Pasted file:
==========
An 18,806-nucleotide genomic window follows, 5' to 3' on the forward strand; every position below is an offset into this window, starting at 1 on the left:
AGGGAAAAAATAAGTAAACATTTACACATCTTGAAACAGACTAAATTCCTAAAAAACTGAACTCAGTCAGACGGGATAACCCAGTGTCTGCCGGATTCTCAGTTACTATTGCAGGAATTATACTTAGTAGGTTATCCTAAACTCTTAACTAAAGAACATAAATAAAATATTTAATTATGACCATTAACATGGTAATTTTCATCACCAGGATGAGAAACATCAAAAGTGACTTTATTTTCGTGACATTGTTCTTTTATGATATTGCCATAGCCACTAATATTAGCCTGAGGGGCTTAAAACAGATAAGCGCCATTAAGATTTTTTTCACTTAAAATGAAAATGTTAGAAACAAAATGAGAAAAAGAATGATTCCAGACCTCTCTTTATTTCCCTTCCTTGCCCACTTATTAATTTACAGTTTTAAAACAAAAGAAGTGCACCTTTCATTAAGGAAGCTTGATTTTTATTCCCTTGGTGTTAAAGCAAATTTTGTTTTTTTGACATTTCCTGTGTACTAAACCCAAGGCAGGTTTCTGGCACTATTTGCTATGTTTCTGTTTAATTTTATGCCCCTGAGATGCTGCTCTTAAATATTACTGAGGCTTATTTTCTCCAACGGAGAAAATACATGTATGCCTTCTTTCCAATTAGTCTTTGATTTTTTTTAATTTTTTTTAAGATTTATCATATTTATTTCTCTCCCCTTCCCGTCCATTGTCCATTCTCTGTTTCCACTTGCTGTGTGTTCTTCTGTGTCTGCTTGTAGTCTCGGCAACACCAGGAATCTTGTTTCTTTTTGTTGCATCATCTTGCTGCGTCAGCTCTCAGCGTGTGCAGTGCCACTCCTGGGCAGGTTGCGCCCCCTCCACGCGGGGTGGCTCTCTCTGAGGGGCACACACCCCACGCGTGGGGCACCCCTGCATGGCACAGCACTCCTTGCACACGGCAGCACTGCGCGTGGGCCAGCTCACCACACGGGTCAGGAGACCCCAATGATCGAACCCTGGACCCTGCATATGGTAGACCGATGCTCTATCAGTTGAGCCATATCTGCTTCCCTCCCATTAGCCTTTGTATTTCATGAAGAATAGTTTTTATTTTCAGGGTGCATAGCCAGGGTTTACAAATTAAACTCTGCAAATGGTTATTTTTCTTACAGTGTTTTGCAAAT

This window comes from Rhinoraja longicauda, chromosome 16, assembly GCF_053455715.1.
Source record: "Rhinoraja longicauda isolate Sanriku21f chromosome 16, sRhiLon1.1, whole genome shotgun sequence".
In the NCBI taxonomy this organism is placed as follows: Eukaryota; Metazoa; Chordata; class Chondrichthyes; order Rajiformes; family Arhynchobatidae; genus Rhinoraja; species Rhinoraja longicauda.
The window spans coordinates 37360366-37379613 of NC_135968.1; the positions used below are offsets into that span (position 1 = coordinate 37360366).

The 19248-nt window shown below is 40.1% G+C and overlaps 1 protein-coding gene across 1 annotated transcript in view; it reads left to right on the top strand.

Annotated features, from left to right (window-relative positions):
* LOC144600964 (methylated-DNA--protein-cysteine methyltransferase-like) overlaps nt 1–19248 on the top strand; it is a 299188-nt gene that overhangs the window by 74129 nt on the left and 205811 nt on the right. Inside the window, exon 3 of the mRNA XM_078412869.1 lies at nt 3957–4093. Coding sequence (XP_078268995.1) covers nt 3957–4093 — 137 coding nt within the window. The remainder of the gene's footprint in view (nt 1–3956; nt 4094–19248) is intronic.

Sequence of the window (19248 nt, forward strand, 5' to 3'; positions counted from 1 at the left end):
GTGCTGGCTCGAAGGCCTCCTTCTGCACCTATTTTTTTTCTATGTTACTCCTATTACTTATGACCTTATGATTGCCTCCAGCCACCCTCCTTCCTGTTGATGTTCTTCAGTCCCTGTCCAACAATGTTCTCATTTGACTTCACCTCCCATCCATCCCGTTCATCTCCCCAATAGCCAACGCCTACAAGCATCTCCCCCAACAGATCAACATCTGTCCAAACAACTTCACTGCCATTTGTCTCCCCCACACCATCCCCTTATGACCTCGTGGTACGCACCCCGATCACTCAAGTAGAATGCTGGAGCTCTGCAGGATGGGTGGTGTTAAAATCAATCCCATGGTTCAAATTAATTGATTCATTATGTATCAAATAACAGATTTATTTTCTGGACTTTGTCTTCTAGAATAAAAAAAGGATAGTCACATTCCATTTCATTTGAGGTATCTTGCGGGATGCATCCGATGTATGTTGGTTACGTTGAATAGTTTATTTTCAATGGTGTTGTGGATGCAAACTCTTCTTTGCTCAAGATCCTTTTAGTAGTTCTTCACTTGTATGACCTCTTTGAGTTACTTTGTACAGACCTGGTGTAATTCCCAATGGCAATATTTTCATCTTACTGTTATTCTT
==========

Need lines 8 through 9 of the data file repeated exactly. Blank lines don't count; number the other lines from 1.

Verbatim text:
Annotated features, from left to right (window-relative positions):
* LOC144600964 (methylated-DNA--protein-cysteine methyltransferase-like) overlaps nt 1–19248 on the top strand; it is a 299188-nt gene that overhangs the window by 74129 nt on the left and 205811 nt on the right. Inside the window, exon 3 of the mRNA XM_078412869.1 lies at nt 3957–4093. Coding sequence (XP_078268995.1) covers nt 3957–4093 — 137 coding nt within the window. The remainder of the gene's footprint in view (nt 1–3956; nt 4094–19248) is intronic.